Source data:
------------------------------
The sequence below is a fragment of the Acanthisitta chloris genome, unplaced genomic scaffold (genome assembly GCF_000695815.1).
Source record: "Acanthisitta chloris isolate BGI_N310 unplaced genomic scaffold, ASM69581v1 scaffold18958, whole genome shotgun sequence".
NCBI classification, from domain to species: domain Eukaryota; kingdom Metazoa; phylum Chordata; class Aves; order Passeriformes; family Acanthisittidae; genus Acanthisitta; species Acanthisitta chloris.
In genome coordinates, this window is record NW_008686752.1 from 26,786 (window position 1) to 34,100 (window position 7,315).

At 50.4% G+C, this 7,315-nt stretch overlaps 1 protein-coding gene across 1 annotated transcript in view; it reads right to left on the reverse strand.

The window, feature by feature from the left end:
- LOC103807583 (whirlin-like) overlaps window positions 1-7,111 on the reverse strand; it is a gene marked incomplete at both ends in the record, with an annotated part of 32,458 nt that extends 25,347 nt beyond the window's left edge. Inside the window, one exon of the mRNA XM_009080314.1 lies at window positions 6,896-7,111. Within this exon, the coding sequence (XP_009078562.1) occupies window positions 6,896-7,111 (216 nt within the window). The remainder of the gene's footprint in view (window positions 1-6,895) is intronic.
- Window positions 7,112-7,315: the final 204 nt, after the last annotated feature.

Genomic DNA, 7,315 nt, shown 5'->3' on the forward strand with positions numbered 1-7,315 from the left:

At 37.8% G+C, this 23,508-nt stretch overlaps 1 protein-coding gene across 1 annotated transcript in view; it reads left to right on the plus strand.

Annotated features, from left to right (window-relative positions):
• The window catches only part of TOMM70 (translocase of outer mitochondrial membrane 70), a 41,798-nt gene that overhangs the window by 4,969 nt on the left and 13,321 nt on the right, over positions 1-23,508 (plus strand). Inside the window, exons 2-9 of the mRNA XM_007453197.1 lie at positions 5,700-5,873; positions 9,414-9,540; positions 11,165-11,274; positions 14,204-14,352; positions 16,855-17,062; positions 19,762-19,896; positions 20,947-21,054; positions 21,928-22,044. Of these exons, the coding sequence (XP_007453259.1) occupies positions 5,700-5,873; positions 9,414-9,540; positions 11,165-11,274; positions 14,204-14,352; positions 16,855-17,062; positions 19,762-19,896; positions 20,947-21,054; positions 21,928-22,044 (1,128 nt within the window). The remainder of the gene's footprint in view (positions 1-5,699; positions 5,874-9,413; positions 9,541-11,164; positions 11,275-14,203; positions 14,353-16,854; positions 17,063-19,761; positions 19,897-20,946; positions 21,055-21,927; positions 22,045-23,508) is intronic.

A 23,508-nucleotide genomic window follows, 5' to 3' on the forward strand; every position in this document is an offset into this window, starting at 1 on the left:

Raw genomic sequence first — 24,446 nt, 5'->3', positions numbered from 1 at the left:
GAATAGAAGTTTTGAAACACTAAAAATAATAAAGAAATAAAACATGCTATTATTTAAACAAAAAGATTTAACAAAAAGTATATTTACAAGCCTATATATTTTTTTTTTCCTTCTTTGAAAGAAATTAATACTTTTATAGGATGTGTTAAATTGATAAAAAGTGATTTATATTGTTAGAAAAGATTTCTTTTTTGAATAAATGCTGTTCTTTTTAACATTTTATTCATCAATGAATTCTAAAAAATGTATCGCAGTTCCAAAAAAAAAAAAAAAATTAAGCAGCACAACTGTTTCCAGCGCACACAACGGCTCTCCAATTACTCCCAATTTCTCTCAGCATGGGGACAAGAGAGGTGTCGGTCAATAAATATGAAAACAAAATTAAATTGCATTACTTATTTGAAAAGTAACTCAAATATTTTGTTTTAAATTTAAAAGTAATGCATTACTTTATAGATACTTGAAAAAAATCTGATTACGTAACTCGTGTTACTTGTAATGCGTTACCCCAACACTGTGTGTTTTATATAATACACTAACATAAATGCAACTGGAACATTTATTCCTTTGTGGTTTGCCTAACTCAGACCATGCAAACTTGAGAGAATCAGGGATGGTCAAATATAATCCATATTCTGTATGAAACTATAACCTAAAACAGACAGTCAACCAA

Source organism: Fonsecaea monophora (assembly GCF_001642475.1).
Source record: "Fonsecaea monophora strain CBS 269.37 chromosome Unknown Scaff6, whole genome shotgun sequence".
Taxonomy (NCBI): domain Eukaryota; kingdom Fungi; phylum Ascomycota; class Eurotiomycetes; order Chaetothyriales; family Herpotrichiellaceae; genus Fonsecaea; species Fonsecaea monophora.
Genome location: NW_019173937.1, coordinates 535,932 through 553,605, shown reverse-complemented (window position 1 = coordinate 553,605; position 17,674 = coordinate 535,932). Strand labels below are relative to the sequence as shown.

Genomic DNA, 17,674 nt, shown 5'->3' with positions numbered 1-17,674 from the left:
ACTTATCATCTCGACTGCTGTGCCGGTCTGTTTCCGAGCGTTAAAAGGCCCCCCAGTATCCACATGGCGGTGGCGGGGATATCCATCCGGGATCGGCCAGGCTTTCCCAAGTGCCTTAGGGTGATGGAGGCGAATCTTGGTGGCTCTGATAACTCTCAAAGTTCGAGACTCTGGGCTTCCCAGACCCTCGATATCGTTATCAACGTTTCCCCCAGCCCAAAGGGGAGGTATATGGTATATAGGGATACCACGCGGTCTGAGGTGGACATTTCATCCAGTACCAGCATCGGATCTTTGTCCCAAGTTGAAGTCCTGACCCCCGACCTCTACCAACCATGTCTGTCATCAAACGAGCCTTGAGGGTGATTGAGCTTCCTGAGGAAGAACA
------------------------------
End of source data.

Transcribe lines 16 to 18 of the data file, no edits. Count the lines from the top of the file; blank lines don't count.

Source organism: Fonsecaea monophora (assembly GCF_001642475.1).
Source record: "Fonsecaea monophora strain CBS 269.37 chromosome Unknown Scaff6, whole genome shotgun sequence".
Taxonomy (NCBI): domain Eukaryota; kingdom Fungi; phylum Ascomycota; class Eurotiomycetes; order Chaetothyriales; family Herpotrichiellaceae; genus Fonsecaea; species Fonsecaea monophora.